This is an overview of the student population in 2018-19, broken down by age, gender (sex), disability, ethnicity, religion/belief, sexual orientation and transgender status. More detail about each protected characteristic is provided under the tabs below.
|Student group||All #||UK #|
All students %
|Undergraduate %||Postgraduate taught %||Postgraduate research %|
|BAME (all students)||8.3||7.6||13.7||12.1|
Each year, disclosure rates for religion/belief (or non-belief), sexual orientation and trans status go up. For religion, the disclosure rate went up from 52.8%, in 2014-5, to 95.4%, in 2018/9 (an increase of 1.2pp on the previous year); over the same period, for sexual orientation, the disclosure rate went up from 48.0% to 91.4 % (an increase of 0.3pp on the previous year). For transgender identity, the rate went up from 76.9% in 2015-16 to 96% in 2018-9. Figures in the table are given for 2017-18 and 2018-19.
|Student group||2017-8 %||2018-9 %|
Access (2019 entry)
|Age||Applications %||Offers %||Acceptances %||Placed applicants %|
|Age||Completion %||1st/2:1 degree %|
For 2018-19, 25.8% of our students were mature students; 20.4% of our undergraduate students were aged 21 or over at the start of their course; 66.0% of our postgraduate students were aged 25 or over. This presents an increase on previous years.
Admissions (2019 entry): mature applicants (21+) continue to be relatively more likely than younger applicants to start a course at York St John University.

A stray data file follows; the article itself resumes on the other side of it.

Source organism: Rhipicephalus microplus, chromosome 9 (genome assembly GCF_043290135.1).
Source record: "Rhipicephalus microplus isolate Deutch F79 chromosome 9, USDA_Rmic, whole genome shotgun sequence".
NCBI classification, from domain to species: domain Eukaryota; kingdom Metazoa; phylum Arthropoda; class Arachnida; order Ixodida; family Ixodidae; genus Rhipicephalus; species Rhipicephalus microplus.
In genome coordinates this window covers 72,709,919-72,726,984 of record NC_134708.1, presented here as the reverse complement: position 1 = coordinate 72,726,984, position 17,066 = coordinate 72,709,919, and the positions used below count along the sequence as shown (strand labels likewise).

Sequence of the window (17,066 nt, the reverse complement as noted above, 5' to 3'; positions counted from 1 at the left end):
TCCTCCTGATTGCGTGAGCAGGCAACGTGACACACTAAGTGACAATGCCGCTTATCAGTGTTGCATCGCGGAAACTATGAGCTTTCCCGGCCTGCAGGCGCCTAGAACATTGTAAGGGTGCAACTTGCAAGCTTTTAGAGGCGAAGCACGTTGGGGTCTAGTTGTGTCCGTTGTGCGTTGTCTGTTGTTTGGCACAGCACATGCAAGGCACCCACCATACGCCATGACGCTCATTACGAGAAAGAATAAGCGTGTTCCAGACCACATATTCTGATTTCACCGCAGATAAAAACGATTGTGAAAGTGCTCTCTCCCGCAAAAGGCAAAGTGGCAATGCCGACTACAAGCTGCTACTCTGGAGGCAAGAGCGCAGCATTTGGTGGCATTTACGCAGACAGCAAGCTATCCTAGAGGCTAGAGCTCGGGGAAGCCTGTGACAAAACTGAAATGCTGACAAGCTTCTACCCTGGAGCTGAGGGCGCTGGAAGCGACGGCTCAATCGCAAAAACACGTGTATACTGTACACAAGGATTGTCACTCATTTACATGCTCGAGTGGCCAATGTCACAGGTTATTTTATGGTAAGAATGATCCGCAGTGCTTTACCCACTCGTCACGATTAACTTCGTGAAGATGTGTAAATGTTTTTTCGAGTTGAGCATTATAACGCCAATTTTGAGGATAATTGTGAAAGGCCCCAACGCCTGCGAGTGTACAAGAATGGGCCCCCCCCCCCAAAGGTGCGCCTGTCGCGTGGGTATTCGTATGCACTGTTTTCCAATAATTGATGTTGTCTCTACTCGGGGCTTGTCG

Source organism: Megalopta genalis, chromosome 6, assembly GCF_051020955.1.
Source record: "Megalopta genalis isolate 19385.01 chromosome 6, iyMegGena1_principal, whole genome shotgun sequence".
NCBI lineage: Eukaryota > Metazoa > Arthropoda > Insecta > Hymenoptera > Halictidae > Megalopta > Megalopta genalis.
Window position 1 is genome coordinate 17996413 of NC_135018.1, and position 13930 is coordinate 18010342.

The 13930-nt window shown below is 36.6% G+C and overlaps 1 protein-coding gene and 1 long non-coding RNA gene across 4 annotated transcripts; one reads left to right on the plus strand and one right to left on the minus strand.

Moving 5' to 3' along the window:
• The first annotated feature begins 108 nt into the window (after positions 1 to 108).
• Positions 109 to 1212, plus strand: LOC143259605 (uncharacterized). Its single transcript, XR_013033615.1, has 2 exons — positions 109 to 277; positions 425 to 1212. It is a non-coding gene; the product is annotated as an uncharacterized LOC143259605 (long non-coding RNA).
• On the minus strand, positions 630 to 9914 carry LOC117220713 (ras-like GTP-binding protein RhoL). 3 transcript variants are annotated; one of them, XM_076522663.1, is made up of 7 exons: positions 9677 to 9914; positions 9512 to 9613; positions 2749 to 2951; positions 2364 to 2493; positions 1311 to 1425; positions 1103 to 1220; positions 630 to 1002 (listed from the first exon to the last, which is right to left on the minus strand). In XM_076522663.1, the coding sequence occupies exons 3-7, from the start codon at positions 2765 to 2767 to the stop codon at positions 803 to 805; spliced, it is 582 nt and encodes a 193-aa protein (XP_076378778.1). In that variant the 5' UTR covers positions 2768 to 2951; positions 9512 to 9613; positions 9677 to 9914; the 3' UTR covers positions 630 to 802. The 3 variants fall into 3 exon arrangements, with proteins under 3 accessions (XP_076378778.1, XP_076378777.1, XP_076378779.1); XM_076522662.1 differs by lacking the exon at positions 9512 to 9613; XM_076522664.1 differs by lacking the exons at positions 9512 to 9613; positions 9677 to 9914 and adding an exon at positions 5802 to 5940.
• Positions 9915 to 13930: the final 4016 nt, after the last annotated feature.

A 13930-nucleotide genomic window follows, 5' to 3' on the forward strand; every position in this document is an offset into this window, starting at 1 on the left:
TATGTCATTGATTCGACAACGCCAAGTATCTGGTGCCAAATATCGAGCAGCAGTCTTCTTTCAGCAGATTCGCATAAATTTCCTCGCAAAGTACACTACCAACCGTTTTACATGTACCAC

Completion: completion rates decreased for both student groups, and the gap has remained constant, in favour of students under the age of 21.
Degree attainment: There was no significant difference between young and mature students in getting a first or 2:1.
Graduate destination: no new data available since 2017-18.
|A long standing illness or health condition||100||7.6|
|A mental health condition||450||34.5|
|A physical impairment or mobility issues||35||2.5|
|A social/communication impairment/autistic spectrum condition||75||5.8|
|A specific learning difficulty||395||30.1|
|Blind/serious visual impairment||10||0.9|
|Deaf or serious hearing impairment||25||1.8|
|Two or more disabilities||95||7.2|
Access (2019 entry)
|Disability||Completion %||1st/2:1 degree %|
The proportion of disabled students at York St University continues to increase. For 2018-9, 19.8% of students at York St John University had a known impairment or health condition. We have seen an increase in students across the range of impairments and health conditions, the biggest in students living with mental ill-health, the number of students with a sensory impairment has remained the same.
Admissions (2019 entry): disabled applicants continue to be more likely to start a course at York St John University than non-disabled applicants or applicants who have not identified as disabled.
Completion: disabled students were almost as likely as non-disabled students to complete their year at York St John University (89.4% and 90.8% respectively).
Degree attainment: Disabled students continue to be less likely to get a first or 2:1 compared to non-disabled students (69.5% and 75.8% resp.).
Graduate destinations: no new data available since 2017-8.
Ethnic groups 2018-19